Women with mental illness are vulnerable to decompensation in the postpartum period (5), which, if untreated, may interfere with child care. It should be noted that women with psychiatric illness, particularly when symptoms are in remission, do not necessarily provide poorer child care. Remission of psychiatric illness in mothers is associated with improvements in behavior and functioning of children (10). Therefore, psychiatrists should be vigilant about monitoring for untreated symptoms that may lead to an erosion of self-care or insight, placing children at risk for abuse or neglect. Such situations place psychiatrists in the difficult position of advocating both for child and patient and may necessitate notifying outside agencies of child welfare concerns.
Inquiry into a patient's mental health symptoms may include the patient's current functioning and capacity to care for her child, as well as requests to collect collateral information from family members or other health professionals involved in the patient's care. Such inquiries should be handled with compassion emphasizing the patient's functioning and well-being. Highly anxious or paranoid patients seeking care in the postpartum period often fear that they are not doing a good enough job in their new role and sometimes can interpret inquiries into the infant's well-being as accusations of poor mothering.
The treating psychiatrist may find himself or herself in the unique position of guiding patients through decisions regarding treatment during pregnancy and may rely on an understanding of the components of informed consent to shape such discussions. Although informed consent may have already been established at the initial prescribing of medication, the details and stakes may change during pregnancy, calling for a revisit to the discussion of risks, benefits, and alternatives to medication use.
The informed consent process (Figure 1) is built upon the foundation of a positive patient-doctor relationship. The consent/refusal decision in clinical situations occurs in the context of a relationship that has the well-being of the patient as its fundamental aim. Recommendations will be built on the basis of the medical and psychosocial issues of the patient and will seek optimal outcomes for the patient (11). The following components are essential to the informed consent process:
Figure 1.The Informed Consent Process
In working through the informed consent process with patients, the psychiatrist is inevitably challenged to apply principles of medical ethics, particularly beneficence, nonmaleficence, autonomy, respect for persons, confidentiality, compassion, and veracity (12). Specific strategies for enhancing the informed consent process can be helpful (Table 2). The following case illustrates some ethical quandaries faced by mental health providers treating a woman with severe and persistent mental illness who is considering pregnancy.
Strategies for Enhancing Effectiveness of Informed Consent Interactions
Mrs. A is a 30-year-old woman from Asia presenting to a mental health clinic with her husband to establish care. The couple is particularly interested in discussing the safety of psychotropic medication use during pregnancy. Mrs. A has been diagnosed previously with schizoaffective disorder and an unspecified disorder of developmental delay. She has been treated with an atypical antipsychotic at a subtherapeutic dose for the past 10 years, and her husband reports that it has been very helpful in managing difficult outbursts and chronic paranoia. For the past month, Mrs. A has refused to take the medication because she would like to get pregnant. She and her husband report that she has not been attending to her hygiene or eating as regularly since she stopped taking the medication. Mrs. A reports she is feeling increasingly “sad” and “lonely” and that she wants to have a baby to help her feel less lonely. She tells the psychiatrist that she will only take the medication if it is guaranteed to be safe during pregnancy.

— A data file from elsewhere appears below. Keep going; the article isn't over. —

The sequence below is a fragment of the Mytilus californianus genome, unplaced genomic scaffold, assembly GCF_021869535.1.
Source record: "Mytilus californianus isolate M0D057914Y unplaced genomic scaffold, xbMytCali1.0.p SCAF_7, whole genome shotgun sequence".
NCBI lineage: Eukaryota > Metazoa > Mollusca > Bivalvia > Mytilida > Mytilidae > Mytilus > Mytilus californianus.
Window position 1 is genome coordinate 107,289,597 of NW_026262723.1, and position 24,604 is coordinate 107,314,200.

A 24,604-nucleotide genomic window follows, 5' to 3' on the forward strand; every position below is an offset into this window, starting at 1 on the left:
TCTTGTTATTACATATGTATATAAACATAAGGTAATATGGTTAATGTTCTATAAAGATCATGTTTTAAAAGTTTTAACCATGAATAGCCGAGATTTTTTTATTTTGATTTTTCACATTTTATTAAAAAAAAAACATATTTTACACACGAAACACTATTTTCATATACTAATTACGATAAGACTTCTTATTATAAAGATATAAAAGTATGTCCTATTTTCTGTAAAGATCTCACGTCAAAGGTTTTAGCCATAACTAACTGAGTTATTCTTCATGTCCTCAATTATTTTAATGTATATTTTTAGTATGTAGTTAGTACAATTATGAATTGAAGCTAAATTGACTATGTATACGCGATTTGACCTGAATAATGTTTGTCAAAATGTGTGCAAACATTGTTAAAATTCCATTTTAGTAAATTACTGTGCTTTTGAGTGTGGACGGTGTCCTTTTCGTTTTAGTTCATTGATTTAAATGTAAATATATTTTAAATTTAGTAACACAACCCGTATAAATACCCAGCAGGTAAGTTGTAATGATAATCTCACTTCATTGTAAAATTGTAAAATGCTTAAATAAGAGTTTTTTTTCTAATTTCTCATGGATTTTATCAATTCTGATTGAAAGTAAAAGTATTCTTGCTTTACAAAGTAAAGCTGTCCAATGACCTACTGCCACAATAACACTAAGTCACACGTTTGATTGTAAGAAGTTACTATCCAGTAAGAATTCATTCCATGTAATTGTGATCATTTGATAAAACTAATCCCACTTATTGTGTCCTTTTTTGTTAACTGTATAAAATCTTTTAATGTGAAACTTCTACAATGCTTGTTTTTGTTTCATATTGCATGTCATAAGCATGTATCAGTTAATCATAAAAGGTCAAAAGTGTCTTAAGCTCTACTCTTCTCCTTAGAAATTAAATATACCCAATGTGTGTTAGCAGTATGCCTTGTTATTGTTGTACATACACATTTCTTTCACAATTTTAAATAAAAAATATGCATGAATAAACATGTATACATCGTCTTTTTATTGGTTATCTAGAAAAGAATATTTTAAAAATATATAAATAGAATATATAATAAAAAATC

The informed consent process is built upon the foundation of a therapeutic patient-doctor relationship. In this case, the relationship is relatively new and may pose challenges to the process of informed consent. The psychiatrist is aware that the patient is at risk of further psychiatric deterioration off medication and would have the additional risk of illness exacerbation that can occur postpartum. The psychiatrist may have concerns about whether Mrs. A can be a competent parent, given current concerns with self-care, and may be tempted to discourage pregnancy altogether. The psychiatrist may also have a negative countertransference to the patient's personal belief that having a child will help ease her feelings of loneliness. Concern for the patient's and future infant's well-being must be balanced with the ethical principles of respect for persons and autonomy, which hold that Mrs. A. has intrinsic value and therefore is entitled to pursue her own choices without prejudice. Nonetheless, the risks of medication discontinuation and postpartum mood exacerbation and the challenges of raising a child should be considered important information to share with the patient as part of the informed consent process. The psychiatrist may also consider treatment options for the patient to address her feelings of isolation, such as individual or group psychotherapy and parenting supports, which would probably benefit the patient and her family.